A multi-pronged public art work by Ann Hamilton commissioned by the University of Texas’ Landmarks public art program, netted the 2018 Year in Review award from the Americans for the Arts’ Public Art Network.

Commissioned for the Dell Medical School and debuted in 2017, “O N E E V E R Y O N E”  It is rooted in the primacy of touch and intimacy as the most essential expression of physical care.

The project began as a campaign to photograph members of the Austin community and expanded to assume multiple forms: 71 porcelain enamel portrait panels located at the Dell Medical School; a 900-page book designed by Hamilton that circulates freely; a newspaper with contributions by scientists, philosophers, poets, and essayists; and a website for the public to download her images.

The Ohio-based Hamilton photographed more than 500 participants at a dozen Austin locations for the project. Volunteers were photographed through a semi-transparent membrane that sharply focused parts of the body that made contact with the material and softly blurred the parts that moved away from it. The optical quality of the material renders touch — something felt, more than seen — visible.


Today’s Australian Aboriginal Artists Uproot Ancestral Stories

    Tommy Mitchell, "Walu," 2008. Synthetic polymer paint on canvas. From the exhibit "Ancestral Modern." © Tommy Mitchell Courtesy American Federation of Art

    With new and easy access to DNA testing, finding out about one’s ancestry is all the rage right now. The work in “Ancestral Modern: Australian Aboriginal Art from the Kaplan and Levi Collection,” organized by the Seattle Art Museum and on view at the Blanton Museum, reflects not just a general curiosity about one’s family lineage, nor even an intense interest in genealogy. Instead it represents a deep reverence for a richly layered culture’s elders, its complex sacred stories, its relationship to nature and its artistic traditions.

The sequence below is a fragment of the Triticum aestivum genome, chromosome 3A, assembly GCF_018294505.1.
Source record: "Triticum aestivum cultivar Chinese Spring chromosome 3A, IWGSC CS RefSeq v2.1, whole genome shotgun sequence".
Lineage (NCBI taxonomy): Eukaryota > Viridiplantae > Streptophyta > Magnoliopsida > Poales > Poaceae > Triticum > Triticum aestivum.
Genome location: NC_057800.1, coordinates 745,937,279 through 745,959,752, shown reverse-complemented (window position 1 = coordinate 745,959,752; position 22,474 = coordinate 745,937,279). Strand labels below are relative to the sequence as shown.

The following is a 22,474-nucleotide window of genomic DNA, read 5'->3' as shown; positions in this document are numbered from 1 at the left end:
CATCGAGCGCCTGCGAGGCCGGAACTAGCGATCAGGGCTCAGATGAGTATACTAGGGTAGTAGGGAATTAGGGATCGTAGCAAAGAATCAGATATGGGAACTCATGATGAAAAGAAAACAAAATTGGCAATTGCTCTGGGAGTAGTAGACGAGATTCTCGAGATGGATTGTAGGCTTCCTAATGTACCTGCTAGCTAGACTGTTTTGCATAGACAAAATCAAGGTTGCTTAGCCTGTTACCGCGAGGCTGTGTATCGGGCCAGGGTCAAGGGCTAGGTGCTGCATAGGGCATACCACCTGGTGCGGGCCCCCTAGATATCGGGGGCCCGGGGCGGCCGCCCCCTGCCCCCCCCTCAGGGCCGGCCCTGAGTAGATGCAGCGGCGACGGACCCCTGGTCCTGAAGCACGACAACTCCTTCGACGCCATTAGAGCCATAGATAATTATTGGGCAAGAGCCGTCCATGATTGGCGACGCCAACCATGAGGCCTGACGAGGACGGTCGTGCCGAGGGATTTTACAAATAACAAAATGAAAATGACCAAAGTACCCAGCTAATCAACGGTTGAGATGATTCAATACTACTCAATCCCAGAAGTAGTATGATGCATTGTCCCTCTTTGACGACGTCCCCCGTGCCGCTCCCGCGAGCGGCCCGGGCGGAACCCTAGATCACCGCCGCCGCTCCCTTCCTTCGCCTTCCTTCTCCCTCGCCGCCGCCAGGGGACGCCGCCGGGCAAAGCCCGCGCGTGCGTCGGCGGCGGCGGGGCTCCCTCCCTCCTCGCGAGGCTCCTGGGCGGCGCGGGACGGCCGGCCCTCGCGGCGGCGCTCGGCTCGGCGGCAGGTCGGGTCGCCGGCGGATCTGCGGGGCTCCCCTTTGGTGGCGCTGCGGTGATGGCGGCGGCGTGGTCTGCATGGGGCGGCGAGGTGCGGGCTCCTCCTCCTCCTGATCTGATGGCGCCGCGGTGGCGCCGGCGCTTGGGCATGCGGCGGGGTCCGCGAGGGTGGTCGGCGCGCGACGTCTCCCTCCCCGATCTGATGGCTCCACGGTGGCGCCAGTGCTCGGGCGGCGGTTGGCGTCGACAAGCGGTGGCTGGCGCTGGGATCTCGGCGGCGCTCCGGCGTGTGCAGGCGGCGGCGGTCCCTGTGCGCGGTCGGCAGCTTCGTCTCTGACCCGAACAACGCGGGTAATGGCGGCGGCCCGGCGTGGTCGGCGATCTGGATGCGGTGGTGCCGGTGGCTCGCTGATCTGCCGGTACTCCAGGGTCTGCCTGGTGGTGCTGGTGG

“Ancestral Modern” is on view at the Blanton Museum of Art through Sept. 9.

    Works in this exhibition are from the 20th and 21st centuries and continue a remarkably uninterrupted 50,000- year practice, although the earliest Aboriginal artwork was made within the context of ritual and ceremony and was not intended to be viewed by the public.

    Modern Australian Aboriginal artists, raised in indigenous communities and possessing an intimate knowledge of ancestral traditions, draw heavily on the culture’s visual vocabulary but use more modern media. They expose traces of something called Dreamtime, a term invented by early anthropologists to describe the worldview and beliefs of Australian Aboriginal people, to the a wider, yet often uninitiated, audience. They also shed light on the effects of British colonization on their people and culture.

    Maringka Baker “Minyma Kutjarra (Two Sisters Creation Story),” 2009. Synthetic polymer paint on canvas. Seattle Art Museum © 2018 Artists Rights Society (ARS), New York / VISCOPY, Australia Courtesy American Federation of Arts

    Visitors quickly realize label reading is pretty crucial to experiencing and understanding the work in this show. If you miss something though, rest assured there is an e-catalog available on the Blanton’s website.

    Well organized, the show is divided into geographical regions and themes like “Portraits that Cross Boundaries” or “Water,” and “Death,” with an education room with books, videos, a map of Australian territories and a timeline of Australian Aboriginal Rights and Art History.